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Country Reports
BHUTAN, Landmine Monitor Report 2001
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Bhutan has not acceded to the Mine Ban Treaty. Bhutan has stated that its lack of institutional capacity has been the main reason for not being able to become a party to the Mine Ban Treaty, and that it is currently strengthening its legal capacity to implement international instrument obligations.[1]

Bhutan attended as an observer the Second Meeting of States Parties to the Mine Ban Treaty in September 2000. Bhutan has voted in favor of all pro-ban UN General Assembly resolutions since 1996, including the November 2000 resolution supporting the Mine Ban Treaty. Bhutan is not believed to use, produce, trade, or stockpile antipersonnel mines. However, the Royal Bhutan Army receives training from India and it is unknown if that includes training in mine laying and mine clearance, or the stockpiling of mines in Bhutan for such purposes.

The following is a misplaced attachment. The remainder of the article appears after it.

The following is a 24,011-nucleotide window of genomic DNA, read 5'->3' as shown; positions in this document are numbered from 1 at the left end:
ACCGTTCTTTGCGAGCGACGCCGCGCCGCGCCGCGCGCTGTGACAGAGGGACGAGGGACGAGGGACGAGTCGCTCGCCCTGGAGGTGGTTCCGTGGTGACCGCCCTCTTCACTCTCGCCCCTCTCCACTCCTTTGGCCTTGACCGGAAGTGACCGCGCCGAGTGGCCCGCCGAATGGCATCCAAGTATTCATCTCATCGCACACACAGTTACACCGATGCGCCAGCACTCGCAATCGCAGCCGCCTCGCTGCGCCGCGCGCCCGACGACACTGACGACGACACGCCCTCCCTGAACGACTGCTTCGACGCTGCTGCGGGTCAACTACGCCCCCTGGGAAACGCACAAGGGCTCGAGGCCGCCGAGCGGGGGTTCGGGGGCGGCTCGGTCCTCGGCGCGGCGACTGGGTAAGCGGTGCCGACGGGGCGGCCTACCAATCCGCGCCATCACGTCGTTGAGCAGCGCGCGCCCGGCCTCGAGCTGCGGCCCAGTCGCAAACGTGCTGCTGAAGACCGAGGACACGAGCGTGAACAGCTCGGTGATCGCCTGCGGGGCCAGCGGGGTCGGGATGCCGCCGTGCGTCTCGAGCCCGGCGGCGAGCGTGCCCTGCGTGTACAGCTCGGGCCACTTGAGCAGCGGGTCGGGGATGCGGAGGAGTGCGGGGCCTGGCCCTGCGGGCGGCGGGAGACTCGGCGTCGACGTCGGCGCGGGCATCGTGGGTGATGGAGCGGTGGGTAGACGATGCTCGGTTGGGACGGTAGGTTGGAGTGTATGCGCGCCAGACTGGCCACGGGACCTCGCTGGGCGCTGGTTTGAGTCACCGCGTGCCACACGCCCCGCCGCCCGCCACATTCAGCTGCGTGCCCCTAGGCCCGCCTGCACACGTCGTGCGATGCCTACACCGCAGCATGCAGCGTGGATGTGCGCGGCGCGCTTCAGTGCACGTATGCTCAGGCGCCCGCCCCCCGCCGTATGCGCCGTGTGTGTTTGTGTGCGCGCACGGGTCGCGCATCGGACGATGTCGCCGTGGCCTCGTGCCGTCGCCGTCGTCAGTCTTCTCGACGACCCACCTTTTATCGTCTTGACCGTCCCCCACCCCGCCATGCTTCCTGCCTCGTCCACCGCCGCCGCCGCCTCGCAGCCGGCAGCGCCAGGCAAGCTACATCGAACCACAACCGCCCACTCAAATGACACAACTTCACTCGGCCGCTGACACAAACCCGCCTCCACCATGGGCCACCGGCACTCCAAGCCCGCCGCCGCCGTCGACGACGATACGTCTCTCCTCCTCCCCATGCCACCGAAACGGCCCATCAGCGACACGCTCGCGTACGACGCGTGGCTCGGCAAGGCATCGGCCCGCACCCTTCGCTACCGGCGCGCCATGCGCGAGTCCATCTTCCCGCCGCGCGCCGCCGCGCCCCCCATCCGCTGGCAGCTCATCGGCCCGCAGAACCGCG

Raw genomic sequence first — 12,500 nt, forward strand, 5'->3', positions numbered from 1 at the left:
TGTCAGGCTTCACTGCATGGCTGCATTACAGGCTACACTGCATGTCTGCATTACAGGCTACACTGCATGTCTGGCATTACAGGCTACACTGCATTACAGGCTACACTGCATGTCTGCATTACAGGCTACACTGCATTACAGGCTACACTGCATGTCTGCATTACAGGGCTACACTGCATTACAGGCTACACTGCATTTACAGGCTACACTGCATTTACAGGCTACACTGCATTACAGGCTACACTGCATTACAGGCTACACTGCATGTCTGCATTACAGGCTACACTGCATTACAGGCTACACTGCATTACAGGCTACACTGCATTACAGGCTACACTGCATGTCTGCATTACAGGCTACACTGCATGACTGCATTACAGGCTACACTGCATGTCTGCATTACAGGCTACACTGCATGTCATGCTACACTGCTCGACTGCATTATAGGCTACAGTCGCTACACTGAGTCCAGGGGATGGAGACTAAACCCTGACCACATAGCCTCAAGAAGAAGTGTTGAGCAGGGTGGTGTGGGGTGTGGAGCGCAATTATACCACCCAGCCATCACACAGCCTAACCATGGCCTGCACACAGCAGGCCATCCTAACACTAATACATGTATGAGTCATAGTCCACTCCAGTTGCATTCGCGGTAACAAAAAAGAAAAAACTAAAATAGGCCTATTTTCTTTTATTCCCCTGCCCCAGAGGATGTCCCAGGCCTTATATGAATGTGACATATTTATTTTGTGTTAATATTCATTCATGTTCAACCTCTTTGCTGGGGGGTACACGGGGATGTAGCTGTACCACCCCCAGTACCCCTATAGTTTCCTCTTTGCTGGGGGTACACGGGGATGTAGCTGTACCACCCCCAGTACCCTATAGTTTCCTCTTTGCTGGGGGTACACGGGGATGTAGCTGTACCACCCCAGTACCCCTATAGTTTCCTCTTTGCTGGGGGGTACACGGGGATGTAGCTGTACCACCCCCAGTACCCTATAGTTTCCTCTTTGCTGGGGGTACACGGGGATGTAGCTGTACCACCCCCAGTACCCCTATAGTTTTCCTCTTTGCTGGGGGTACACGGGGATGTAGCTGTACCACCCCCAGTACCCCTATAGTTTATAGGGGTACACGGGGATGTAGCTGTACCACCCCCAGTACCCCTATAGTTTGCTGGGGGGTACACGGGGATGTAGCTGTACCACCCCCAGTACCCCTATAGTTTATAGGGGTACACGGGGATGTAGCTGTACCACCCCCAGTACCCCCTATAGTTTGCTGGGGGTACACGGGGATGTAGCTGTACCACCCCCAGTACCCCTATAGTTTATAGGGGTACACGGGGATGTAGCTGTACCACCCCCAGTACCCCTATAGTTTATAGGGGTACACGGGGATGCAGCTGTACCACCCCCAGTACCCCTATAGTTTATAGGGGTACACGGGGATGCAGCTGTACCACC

Bhutan is not believed to have an antipersonnel landmine problem. However, the United Liberation Front of Assam (ULFA), insurgents from Assam state of India, who maintain bases in southern Bhutan, reportedly possess landmines and/or improvised explosive devices.[2]

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[1] Faxed correspondence from the Royal Government of Bhutan's Ministry of Foreign Affairs, 26 January 2001.
[2] Anindita Dasgapta, A View from Northeast India, Annexure 2 (Year-wise recovery of Explosives from ULFA computed from Police files); Dipankar Roy, “Assam rebels buy their time in Bhutan,” The Statesman, 25 October 2000. One 1999 report stated that the insurgents “allegedly planted mines and booby-traps on a long stretch of territory inside south-eastern Bhutan to prevent incursions by Indian security from Assam. The areas along the Manas forests in Bhutan bordering Assam’s Nalbari district are completely mined. Two villagers died in a landmine explosion in July 1999.” Rakesh Chhetri, “Bhutan’s geopolitics: Indian militants and security” at